Jamaicans have a way with words. Whether it is a created word like ‘irie’; an old word used in a new and original way, ‘wicked!’ or a phrase like ‘One love’, Jamaicanisms have entered the language of countries from Alaska to Zimbabwe.
I have always loved the way a Jamaican will tell you that they were visited in a dream by a dearly departed loved one. ‘My father dream me’ they will say, thereby empowering the spirit of the dead. It is not the result of their own subconscious, but rather the gift of one who has passed coming back to give a message, reassurance, or hopefully the winning lotto numbers! For those who are bereaved it may be a particular blessing, and one which often does not happen on command. Sometimes the spirit willfully stays away, as if trying to let the one still living get used to the fact of their absence before surprising them one night in a dream.
I have always felt that it is a beautiful way to describe such a dream. It turns acts of random neurons firing into a positive and uplifting event, which often enables the one who was ‘dreamed’ to move on with their life. The dream of a person who is still living is described differently: ‘Mi dream see mi mother’ (I dreamed I saw my mother) and will often prompt you to make a phone call to check up on the person you saw. The other night I awoke from a dream in which I saw my mother. She was concerned about the happiness of one of her children (I am not sure which one of us!), and she told me that what parents want for their children is for ‘the movie of their life’ be a good one.
Which got me thinking about our life as a movie. How do we see the movie of our life? We all have a favorite genre; some people love a good action film, others like comedies. Have you ever thought how easy it would be to change a romance into a comedy, a drama into a tragedy? All it takes is a slightly different approach, the introduction of a light touch, a humorous twist, and the movie would change completely. We can do the same thing with our lives. We don’t need to see everything as drama, unfolding like a roller-coaster in front of us. Have you ever had a friend who tells you of the daily occurrences in her life which may involve jet ski accidents, a son jumping off the roof of the house (for fun!), or other reasons for visits to the ER, and yet as she relates these incidents you are laughing hysterically. For she has chosen to see these events as entertaining challenges, not as ‘poor me’ tragedies.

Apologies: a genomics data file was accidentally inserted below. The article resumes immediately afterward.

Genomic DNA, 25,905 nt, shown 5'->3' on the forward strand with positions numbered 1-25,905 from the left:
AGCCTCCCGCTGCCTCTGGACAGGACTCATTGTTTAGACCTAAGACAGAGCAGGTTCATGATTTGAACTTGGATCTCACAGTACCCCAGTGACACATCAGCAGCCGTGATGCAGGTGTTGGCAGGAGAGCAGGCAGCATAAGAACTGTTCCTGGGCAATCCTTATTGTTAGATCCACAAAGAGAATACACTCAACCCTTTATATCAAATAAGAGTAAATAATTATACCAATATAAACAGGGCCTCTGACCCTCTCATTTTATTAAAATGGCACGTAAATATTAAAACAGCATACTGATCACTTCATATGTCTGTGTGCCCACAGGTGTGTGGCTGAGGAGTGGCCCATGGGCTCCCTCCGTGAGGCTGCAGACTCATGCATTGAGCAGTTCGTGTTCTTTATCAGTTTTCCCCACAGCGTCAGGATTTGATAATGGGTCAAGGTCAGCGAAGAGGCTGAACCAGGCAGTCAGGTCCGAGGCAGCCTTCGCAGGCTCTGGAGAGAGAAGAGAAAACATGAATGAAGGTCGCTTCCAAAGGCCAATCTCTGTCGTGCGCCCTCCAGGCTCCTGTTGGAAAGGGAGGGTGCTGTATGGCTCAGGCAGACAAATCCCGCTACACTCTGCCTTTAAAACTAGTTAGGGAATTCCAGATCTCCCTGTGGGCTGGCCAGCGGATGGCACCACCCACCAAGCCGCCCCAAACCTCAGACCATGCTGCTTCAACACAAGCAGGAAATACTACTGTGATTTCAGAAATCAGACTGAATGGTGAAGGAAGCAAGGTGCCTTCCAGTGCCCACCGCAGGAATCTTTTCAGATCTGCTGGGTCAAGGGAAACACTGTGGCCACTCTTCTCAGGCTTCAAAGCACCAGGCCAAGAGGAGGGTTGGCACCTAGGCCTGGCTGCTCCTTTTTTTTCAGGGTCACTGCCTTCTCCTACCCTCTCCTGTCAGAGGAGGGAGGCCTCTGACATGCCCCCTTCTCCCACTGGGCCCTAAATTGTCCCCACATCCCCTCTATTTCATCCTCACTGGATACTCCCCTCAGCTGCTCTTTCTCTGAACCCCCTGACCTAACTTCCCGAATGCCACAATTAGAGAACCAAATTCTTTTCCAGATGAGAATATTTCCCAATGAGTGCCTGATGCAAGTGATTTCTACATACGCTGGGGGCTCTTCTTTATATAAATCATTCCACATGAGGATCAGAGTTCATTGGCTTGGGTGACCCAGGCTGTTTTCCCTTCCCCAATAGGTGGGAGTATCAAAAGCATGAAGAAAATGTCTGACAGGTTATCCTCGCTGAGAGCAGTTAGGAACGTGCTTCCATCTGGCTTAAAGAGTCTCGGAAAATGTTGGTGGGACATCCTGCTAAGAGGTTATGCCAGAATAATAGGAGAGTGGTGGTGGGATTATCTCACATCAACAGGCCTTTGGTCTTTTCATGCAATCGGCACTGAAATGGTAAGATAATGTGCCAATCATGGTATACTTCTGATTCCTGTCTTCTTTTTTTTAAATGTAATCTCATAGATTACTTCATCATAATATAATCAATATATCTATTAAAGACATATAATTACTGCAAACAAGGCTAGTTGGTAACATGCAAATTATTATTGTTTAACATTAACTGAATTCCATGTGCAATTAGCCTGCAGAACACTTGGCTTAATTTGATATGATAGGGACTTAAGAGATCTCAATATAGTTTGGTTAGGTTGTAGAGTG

Who are the actors in the movie of your life? Is there a villain that needs to be kicked off the set? Are you auditioning the wrong people to play opposite you? And what is the music that plays in your head? Many years ago I learned a trick when watching a scary movie down at the Munroe’s house on a Friday night. As the tension built I was getting more and more nervous. I am not a fan of the genre. I believe it was Gracey who said: ‘Don’t worry; we’ll just turn off the sound. You don’t get scared if you can’t hear the music.’ And I discovered she was right. Without the sound, it was completely tame and somewhat amusing! Perhaps that is all you have to do with your own life. Change the music and it will change your outlook on the life you are living.
I hope you are enjoying the movie of your life. And if you are not, remember that you are the director. You can rewrite the script, fire the actors that are not working out, try to see it in a different light. “It is never too late to be who you might have been” wrote George Eliot in the 19th Century. And if you didn’t know, George Eliot was actually a female novelist (Mary Ann Evans) who chose to write under a male pseudonym. Too often we see ourselves as victims of our circumstances, unable to do the things we wish due to our commitments and responsibilities. But it is up to us to flip the script, and find a way to make our life meaningful.
This weekend, on yet another crisp and cool beautiful South Florida day, I wish for you the ability to enjoy the movie of your life. Thanks to my mother for providing the inspiration both for my message, and for so much more in a life full of shining examples. If you are missing a person who is gone from your life, I hope they ‘dream you’ soon, and give you messages of comfort and hope, or at least the winning lotto numbers! If the dead can still appear in your dreams and in your mind, are they truly gone? Bob Marley continues to influence and earn money, years after his death. They are releasing another album of Jimi Hendrix music 43 years after his death. Martin Luther King Jr. and Malcolm X continue to play important roles in our lives long after they died. The movies of their lives are still running.
Have a boonoonoonoos weekend, family (another Jamaicanism meaning nice beyond belief!)!
One Love! Namaste.